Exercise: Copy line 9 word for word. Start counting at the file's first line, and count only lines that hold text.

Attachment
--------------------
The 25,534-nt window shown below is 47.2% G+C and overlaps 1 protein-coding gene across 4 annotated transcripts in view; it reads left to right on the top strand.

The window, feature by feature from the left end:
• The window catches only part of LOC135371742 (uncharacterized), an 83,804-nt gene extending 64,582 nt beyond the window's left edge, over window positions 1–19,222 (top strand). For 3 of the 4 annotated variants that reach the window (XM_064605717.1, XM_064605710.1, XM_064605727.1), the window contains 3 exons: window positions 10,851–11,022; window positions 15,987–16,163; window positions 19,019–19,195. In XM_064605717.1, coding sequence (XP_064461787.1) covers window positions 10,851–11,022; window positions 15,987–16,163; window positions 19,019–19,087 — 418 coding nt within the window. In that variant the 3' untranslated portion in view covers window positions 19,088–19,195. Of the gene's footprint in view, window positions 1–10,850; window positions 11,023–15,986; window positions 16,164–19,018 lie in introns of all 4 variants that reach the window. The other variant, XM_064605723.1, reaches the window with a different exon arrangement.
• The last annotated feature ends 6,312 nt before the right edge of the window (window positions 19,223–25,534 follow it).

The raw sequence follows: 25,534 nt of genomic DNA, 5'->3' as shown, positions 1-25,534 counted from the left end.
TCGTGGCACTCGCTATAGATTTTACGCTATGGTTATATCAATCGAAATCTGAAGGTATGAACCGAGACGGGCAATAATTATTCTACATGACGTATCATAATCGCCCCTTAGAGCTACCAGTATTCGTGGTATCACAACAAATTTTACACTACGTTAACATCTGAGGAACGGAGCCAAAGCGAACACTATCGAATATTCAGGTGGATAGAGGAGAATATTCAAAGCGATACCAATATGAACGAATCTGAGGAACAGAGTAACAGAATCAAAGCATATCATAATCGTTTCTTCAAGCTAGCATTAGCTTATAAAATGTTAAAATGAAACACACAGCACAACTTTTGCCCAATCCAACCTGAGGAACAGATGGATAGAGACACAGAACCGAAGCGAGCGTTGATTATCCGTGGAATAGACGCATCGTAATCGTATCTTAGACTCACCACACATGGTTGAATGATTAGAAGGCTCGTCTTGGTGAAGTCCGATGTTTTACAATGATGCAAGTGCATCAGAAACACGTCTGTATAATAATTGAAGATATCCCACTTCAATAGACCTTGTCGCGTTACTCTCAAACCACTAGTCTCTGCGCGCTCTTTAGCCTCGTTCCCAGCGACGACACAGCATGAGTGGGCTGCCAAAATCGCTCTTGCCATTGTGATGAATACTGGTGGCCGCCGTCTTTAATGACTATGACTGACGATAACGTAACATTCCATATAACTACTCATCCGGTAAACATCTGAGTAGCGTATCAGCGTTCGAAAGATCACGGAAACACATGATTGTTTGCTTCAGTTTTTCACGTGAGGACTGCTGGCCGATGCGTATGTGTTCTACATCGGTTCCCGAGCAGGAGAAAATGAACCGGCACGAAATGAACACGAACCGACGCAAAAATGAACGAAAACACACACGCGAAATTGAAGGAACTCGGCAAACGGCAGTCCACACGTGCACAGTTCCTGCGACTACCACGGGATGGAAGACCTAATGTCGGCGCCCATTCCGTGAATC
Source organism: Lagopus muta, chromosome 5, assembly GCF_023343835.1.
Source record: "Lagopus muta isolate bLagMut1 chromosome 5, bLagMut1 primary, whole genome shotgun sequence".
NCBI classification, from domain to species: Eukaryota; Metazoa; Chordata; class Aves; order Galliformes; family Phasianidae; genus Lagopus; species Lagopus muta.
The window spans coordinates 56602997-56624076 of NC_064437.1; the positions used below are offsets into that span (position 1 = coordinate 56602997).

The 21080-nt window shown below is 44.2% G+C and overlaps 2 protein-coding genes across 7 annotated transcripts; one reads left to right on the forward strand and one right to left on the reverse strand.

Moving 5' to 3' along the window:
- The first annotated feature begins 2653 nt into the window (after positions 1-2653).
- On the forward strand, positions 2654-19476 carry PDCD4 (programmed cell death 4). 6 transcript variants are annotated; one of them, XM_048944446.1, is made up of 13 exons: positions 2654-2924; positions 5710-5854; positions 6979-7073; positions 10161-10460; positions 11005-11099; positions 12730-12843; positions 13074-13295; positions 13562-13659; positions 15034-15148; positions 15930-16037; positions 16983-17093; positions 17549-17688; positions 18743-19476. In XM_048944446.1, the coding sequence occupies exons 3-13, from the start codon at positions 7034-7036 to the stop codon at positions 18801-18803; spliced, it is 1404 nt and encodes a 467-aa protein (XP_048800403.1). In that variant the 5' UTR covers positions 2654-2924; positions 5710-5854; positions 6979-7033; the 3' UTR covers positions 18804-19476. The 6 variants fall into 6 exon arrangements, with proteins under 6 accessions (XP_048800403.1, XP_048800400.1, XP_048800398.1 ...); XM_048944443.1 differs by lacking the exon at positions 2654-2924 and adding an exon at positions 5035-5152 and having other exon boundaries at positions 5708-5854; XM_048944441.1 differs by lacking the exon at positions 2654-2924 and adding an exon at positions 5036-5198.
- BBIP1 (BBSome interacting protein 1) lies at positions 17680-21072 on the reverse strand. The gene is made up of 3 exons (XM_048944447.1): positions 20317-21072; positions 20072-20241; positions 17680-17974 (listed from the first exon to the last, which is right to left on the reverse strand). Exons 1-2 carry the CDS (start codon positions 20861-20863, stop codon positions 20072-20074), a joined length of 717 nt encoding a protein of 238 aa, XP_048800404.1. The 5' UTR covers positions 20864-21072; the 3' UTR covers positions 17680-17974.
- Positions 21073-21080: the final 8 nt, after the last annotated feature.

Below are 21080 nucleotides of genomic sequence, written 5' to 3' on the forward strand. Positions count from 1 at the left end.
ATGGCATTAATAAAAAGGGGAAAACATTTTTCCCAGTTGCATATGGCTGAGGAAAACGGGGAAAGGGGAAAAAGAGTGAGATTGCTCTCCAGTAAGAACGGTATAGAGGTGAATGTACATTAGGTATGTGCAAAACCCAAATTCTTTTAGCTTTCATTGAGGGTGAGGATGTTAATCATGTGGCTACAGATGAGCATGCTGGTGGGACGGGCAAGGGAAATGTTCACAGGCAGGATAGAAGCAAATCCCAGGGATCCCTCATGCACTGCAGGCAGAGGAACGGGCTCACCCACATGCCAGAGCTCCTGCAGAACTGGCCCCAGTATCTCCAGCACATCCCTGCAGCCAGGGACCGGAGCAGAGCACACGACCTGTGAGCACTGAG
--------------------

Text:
NCBI classification, from domain to species: Eukaryota; Metazoa; Chordata; class Aves; order Galliformes; family Phasianidae; genus Lagopus; species Lagopus muta.